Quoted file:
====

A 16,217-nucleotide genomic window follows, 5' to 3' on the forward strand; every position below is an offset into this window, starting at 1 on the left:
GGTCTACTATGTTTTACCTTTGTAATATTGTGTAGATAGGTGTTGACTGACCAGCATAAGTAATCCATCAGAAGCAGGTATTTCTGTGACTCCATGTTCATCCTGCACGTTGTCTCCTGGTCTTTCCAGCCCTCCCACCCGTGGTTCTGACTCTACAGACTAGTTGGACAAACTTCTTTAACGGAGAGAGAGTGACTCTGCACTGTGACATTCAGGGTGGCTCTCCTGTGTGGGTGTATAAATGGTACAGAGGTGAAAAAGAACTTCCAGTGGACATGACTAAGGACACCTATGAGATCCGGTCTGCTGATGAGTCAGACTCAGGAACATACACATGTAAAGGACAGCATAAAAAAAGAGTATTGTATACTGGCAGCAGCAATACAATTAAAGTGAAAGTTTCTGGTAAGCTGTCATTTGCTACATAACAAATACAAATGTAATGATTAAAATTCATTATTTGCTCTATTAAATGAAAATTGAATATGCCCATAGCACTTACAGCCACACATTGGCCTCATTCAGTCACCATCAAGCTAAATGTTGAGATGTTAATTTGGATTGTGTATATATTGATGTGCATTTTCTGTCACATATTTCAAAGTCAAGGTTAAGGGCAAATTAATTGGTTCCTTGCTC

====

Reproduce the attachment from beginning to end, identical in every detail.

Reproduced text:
A 16,217-nucleotide genomic window follows, 5' to 3' on the forward strand; every position below is an offset into this window, starting at 1 on the left:
GGTCTACTATGTTTTACCTTTGTAATATTGTGTAGATAGGTGTTGACTGACCAGCATAAGTAATCCATCAGAAGCAGGTATTTCTGTGACTCCATGTTCATCCTGCACGTTGTCTCCTGGTCTTTCCAGCCCTCCCACCCGTGGTTCTGACTCTACAGACTAGTTGGACAAACTTCTTTAACGGAGAGAGAGTGACTCTGCACTGTGACATTCAGGGTGGCTCTCCTGTGTGGGTGTATAAATGGTACAGAGGTGAAAAAGAACTTCCAGTGGACATGACTAAGGACACCTATGAGATCCGGTCTGCTGATGAGTCAGACTCAGGAACATACACATGTAAAGGACAGCATAAAAAAAGAGTATTGTATACTGGCAGCAGCAATACAATTAAAGTGAAAGTTTCTGGTAAGCTGTCATTTGCTACATAACAAATACAAATGTAATGATTAAAATTCATTATTTGCTCTATTAAATGAAAATTGAATATGCCCATAGCACTTACAGCCACACATTGGCCTCATTCAGTCACCATCAAGCTAAATGTTGAGATGTTAATTTGGATTGTGTATATATTGATGTGCATTTTCTGTCACATATTTCAAAGTCAAGGTTAAGGGCAAATTAATTGGTTCCTTGCTC